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Mexican manufacturing contracts in June, slips to 20-month low

MEXICO CITY, July 1 (Reuters) - Activity in Mexico's manufacturing sector contracted in June compared with the previous month, a survey showed on Monday, suffering its weakest quarter since the series began in 2011 amid trade tensions with U.S. President Donald Trump.

The IHS Markit Mexico Manufacturing Purchasing Managers' Index fell to 49.2 in June from 50.0 in May.

The reading was the lowest since October 2017, and is likely to feed concerns that Mexico could be flirting with recession after the economy went backwards in the first quarter.

A figure above 50 signals expansion in the sector, while a reading below that threshold points to contraction.

"PMI data for June showed a worsening performance of the Mexican manufacturing sector, rounding off the weakest quarter since the survey started in April 2011," said IHS Markit economist Pollyanna De Lima, who wrote the report.

"Companies mostly linked the downturn to subdued client confidence, policy uncertainty, a lack of investment and trade tensions," she added.

Confidence in Mexico was rattled at the end of May when Trump threatened to impose tariffs on all Mexican imports to the United States if the government of President Andres Manuel Lopez Obrador did not curb illegal immigration from Central America.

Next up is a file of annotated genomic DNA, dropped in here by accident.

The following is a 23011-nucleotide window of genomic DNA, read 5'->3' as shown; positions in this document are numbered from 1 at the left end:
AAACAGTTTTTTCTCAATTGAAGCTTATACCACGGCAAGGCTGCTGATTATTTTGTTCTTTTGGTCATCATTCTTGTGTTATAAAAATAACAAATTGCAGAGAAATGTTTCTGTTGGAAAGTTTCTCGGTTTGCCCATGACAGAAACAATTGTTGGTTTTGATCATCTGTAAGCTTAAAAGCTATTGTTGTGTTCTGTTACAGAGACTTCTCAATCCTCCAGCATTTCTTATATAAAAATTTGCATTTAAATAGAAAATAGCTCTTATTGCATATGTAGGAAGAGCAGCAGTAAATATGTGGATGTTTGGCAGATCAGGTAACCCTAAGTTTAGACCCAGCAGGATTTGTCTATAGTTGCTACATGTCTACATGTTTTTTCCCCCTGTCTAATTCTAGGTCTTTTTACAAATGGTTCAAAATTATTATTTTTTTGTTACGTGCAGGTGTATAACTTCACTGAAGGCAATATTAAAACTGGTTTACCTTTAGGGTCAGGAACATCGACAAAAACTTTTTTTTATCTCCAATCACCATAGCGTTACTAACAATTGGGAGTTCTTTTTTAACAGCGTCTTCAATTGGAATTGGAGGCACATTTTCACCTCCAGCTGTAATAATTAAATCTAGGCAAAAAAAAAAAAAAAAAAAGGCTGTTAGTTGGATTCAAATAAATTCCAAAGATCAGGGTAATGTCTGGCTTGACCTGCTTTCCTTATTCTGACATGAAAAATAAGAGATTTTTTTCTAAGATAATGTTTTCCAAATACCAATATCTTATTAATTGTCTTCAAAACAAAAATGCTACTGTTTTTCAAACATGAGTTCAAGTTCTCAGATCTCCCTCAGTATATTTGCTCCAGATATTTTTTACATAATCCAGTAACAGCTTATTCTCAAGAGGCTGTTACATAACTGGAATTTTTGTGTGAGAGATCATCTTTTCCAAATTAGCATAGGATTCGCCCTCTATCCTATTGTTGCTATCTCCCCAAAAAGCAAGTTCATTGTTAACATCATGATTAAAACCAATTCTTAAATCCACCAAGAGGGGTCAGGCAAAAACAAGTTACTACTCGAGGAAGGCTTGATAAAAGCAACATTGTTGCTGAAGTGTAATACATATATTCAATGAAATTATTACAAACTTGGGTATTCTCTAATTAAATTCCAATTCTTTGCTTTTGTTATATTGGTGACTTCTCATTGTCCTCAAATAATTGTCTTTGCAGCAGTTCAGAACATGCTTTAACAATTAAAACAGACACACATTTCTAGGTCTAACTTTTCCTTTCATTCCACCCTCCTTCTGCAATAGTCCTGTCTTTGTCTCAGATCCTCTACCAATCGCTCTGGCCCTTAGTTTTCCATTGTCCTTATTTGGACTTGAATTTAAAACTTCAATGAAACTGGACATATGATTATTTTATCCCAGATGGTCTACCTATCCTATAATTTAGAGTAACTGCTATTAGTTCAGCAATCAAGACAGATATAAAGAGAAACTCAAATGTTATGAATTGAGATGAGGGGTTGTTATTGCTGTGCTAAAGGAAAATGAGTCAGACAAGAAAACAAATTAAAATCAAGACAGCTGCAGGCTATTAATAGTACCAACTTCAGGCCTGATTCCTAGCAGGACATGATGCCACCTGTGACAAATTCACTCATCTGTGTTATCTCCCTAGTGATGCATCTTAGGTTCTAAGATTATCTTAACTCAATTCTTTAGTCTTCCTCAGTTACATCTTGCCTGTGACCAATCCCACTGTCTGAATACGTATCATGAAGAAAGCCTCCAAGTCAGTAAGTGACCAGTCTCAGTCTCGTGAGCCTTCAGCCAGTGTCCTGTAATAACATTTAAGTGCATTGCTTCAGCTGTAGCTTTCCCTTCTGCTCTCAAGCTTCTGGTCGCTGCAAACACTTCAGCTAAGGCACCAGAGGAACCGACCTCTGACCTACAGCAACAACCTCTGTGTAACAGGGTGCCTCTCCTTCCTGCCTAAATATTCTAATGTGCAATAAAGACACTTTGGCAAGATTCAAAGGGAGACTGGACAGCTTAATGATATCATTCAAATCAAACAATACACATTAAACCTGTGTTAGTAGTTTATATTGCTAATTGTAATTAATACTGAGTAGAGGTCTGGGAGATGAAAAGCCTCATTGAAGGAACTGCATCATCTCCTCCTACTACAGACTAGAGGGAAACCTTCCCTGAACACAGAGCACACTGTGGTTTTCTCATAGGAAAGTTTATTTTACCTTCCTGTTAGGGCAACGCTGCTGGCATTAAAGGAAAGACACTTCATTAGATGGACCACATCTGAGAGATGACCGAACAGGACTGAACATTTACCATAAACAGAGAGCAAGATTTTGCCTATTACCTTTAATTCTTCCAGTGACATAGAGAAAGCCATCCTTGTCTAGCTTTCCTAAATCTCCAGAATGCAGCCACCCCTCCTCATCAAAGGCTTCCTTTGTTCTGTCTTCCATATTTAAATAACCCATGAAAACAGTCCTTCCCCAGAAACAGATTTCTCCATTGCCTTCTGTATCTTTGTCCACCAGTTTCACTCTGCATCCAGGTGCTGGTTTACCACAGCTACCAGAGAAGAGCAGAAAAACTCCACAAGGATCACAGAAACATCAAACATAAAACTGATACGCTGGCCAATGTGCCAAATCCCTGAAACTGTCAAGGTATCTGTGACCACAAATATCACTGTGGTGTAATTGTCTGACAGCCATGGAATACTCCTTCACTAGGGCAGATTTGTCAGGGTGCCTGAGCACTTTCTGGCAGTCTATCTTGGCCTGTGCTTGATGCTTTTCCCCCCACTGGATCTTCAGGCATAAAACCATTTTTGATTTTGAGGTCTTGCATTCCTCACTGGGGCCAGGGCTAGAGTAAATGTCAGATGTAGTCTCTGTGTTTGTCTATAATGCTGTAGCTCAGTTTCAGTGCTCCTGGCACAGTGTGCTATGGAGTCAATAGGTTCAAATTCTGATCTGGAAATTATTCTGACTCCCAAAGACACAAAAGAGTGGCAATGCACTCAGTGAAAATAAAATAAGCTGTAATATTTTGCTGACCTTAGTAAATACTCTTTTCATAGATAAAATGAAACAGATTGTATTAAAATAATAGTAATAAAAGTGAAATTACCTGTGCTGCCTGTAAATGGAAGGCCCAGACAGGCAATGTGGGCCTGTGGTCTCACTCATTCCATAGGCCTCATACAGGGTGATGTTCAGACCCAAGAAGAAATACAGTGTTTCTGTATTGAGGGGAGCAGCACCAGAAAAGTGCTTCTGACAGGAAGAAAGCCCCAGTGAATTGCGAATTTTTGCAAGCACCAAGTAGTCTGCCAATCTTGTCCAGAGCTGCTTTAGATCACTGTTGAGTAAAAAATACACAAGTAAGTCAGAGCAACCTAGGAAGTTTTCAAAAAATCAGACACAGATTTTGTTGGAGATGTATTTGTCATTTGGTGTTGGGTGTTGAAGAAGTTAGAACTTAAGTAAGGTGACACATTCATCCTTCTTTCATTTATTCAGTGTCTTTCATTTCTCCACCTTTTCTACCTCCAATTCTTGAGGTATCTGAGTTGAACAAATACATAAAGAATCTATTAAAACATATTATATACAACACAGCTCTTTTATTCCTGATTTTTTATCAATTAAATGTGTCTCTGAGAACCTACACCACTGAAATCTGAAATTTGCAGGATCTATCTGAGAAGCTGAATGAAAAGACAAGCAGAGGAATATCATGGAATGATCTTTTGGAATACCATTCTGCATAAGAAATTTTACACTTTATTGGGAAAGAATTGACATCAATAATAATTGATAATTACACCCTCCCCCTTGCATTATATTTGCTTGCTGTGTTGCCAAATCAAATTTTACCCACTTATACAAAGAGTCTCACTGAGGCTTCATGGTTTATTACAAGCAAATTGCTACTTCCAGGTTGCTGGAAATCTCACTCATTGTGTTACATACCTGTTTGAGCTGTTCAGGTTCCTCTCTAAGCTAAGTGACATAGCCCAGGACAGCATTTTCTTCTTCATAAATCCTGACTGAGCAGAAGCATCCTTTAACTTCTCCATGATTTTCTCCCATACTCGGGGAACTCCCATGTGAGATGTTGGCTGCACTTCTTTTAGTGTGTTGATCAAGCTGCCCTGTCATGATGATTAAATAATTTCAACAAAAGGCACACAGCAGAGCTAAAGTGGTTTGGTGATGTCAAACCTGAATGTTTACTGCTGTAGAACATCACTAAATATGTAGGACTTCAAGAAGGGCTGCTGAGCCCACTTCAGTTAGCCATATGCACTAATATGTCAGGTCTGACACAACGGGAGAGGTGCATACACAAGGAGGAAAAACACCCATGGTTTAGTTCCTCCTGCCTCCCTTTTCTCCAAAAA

A deal that temporarily averted tariffs was reached on June 7, but the shock came after the economy contracted by 0.2 percent quarter-on-quarter in the January-March period.

Mexico sends about 80 percent of its exports, much of which are goods like cars and televisions, to the United States.

In April, the economy grew by just 0.1 percent from the previous month and the central bank said on Thursday that downside risks to growth in Mexico had increased.

The only positive takeout from the latest Mexican figures was from the labor market, with employment stabilising following three consecutive months of reduction, De Lima said.

"However, with business sentiment fading to one of the lowest levels seen in the survey history and demand for goods failing to show any vigour, we may see renewed job shedding in the near-term," she added.

The PMI index is composed of five sub-indexes tracking changes in new orders, output, employment, suppliers' delivery times and stocks of raw materials. (Writing by Dave Graham; Editing by Chizu Nomiyama)